So, for a while, I’ve stopped eating strictly kosher food. I’m angry, I suppose. The whole incident happened on Shabbat, and part of the problem was that people may have been trying to enforce upon me a more orthodox view of religion. I generally honor Shabbat by attending services. Sometimes, it is a complete day off for me. Other times, I split the day with some activities – sometimes work-related. I’m not dogmatic. One is supposed to make an effort to remain peaceful on this day. That said, I have perceived for a while now, that people make a particularly strong effort to provoke me on this day.
I’ve always been somewhat annoyed at the way religious people have to define themselves by which day they take off for the Sabbath. It is used as a way of contrasting groups – a religious division that people exploit to try to schedule all sorts of competing events to promote their own religion, and weaken the other side’s religious participation. For me, as far as I know, there is just one God. If your understanding of that God involves creating unhappiness and discomfort in others, or promoting one group of people at the expense of another, it isn’t my understanding.
Why have different religions, then? I’ll elaborate on this a bit later. Suffice it to say at this point, that among other differences, religions differ in their concept of how to improve an individual. So there is a choice in your ethical system, and it is important to choose one that will help you to improve as a person. Christianity in many ways evolved as a radical reaction to, among other social influences, orthodox Judaism. I think it is interesting to reflect on the religious differences between Christianity and reform Judaism. Reform Judaism evolved as a more moderate reaction to orthodoxy. What problems does Christianity solve that reform Judaism does not and vice versa? I pose this as a challenge.
Would Christianity have evolved differently if other nonreligious social forces had been different?
The adherence to the Sabbath has always seemed to me to be a human limitation to some extent: the human need for rest. The strict observance of it possibly linked more closely to strikers in solidarity refusing to labor continuously during the Egyptian time of slavery, than any need on God’s part. Articulated in the 4th commandment, it is the only commandment that is stated differently in the 10 commandments in the course of their two articulations in the Torah (Bible Exodus 20, and Deutoronomy 5). What is true is that traditionally, tribal adherence to the observance of the Sabbath has been enforced by threat of stoning, sometimes the threat of being shunned by one’s people. Being a strike-breaker is/was coupled in the first articulation of the commandments with being unGodlike. God rested. We should to.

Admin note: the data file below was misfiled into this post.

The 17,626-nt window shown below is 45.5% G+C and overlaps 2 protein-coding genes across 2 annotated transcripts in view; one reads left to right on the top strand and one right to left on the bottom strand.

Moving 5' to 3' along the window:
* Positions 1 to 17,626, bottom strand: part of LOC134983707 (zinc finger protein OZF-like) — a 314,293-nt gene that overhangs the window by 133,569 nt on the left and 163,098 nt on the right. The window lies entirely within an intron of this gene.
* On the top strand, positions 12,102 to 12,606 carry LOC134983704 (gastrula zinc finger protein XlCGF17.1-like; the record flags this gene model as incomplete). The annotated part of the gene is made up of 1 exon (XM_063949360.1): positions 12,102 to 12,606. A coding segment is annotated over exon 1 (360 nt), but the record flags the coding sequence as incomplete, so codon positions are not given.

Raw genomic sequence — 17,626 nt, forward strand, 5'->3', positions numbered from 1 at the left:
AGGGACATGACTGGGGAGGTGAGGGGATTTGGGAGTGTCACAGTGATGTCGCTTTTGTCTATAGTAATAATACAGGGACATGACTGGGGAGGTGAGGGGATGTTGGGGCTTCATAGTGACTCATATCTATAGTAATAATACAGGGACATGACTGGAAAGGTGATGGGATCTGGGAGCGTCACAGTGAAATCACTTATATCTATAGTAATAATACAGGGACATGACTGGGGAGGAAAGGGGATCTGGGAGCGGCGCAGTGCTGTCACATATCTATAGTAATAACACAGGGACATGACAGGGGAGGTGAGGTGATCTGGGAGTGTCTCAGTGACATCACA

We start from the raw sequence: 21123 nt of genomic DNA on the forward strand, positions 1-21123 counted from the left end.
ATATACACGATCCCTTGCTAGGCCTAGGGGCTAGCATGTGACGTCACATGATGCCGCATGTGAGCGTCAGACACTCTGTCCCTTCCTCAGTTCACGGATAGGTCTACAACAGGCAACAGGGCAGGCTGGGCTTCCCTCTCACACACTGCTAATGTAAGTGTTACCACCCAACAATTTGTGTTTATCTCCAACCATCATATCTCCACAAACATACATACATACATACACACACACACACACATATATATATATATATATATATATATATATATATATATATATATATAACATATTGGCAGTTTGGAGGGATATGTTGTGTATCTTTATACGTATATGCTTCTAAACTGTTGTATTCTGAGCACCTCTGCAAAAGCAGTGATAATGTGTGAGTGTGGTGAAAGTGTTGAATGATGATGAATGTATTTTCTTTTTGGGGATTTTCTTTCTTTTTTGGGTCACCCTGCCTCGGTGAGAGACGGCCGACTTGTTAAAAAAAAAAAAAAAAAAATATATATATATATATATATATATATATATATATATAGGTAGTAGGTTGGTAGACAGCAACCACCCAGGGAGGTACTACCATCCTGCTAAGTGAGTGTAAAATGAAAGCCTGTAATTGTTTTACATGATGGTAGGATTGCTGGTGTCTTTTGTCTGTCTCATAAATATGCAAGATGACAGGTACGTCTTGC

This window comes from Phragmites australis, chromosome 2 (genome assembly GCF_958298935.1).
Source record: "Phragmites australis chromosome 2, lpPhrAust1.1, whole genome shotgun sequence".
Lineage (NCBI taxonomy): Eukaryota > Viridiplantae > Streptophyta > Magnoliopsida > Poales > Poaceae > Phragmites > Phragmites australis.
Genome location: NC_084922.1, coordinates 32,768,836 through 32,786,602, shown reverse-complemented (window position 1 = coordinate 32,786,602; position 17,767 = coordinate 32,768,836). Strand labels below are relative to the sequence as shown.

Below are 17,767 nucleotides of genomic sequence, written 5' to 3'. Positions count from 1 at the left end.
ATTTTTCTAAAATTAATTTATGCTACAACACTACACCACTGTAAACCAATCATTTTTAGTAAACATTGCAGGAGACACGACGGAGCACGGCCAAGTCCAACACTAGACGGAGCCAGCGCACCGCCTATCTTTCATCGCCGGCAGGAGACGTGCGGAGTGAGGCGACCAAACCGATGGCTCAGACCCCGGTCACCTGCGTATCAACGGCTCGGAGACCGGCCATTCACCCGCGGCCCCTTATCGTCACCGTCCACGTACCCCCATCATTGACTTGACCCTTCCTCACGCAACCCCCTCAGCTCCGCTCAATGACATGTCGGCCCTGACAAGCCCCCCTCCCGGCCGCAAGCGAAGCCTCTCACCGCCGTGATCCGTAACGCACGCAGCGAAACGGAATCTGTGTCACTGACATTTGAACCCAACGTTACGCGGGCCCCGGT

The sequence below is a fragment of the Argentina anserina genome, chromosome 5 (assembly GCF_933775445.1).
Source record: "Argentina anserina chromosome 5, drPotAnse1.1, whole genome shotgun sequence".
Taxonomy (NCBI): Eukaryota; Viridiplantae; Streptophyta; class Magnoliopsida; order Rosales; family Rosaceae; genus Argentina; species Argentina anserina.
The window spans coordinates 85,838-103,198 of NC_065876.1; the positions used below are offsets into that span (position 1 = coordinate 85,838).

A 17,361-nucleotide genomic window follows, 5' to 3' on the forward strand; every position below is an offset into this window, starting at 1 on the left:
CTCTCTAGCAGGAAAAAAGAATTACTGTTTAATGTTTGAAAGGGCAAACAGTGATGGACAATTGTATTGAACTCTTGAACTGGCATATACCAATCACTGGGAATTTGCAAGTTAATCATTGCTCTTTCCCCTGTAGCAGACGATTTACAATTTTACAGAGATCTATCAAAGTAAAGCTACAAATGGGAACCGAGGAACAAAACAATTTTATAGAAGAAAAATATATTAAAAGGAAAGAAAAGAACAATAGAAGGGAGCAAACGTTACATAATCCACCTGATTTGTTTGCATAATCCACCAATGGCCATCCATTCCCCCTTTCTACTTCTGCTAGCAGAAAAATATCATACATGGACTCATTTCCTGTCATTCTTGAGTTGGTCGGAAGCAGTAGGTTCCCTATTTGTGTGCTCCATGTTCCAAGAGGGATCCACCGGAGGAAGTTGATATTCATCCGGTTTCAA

Jesus apparently had problems with the rabbis over this question, so one can make the argument that Christianity weakens this commandment. Reform Judaism, which seemingly evolved in the context of the French revolution, has a very strong allegiance to social reform values, and particularly the issue of worker’s rights and solidarity. The Sabbath is pretty holy to the traditional practicing reform Jew. Many reform Jews teeter on the edge of practicing and non-practicing. Partly it is intellectual distancing and critical thought. Sometimes it is a harsh and yet valid grappling with the reality of coming to terms with a God that allowed the Holocaust and years of Jewish persecution to happen.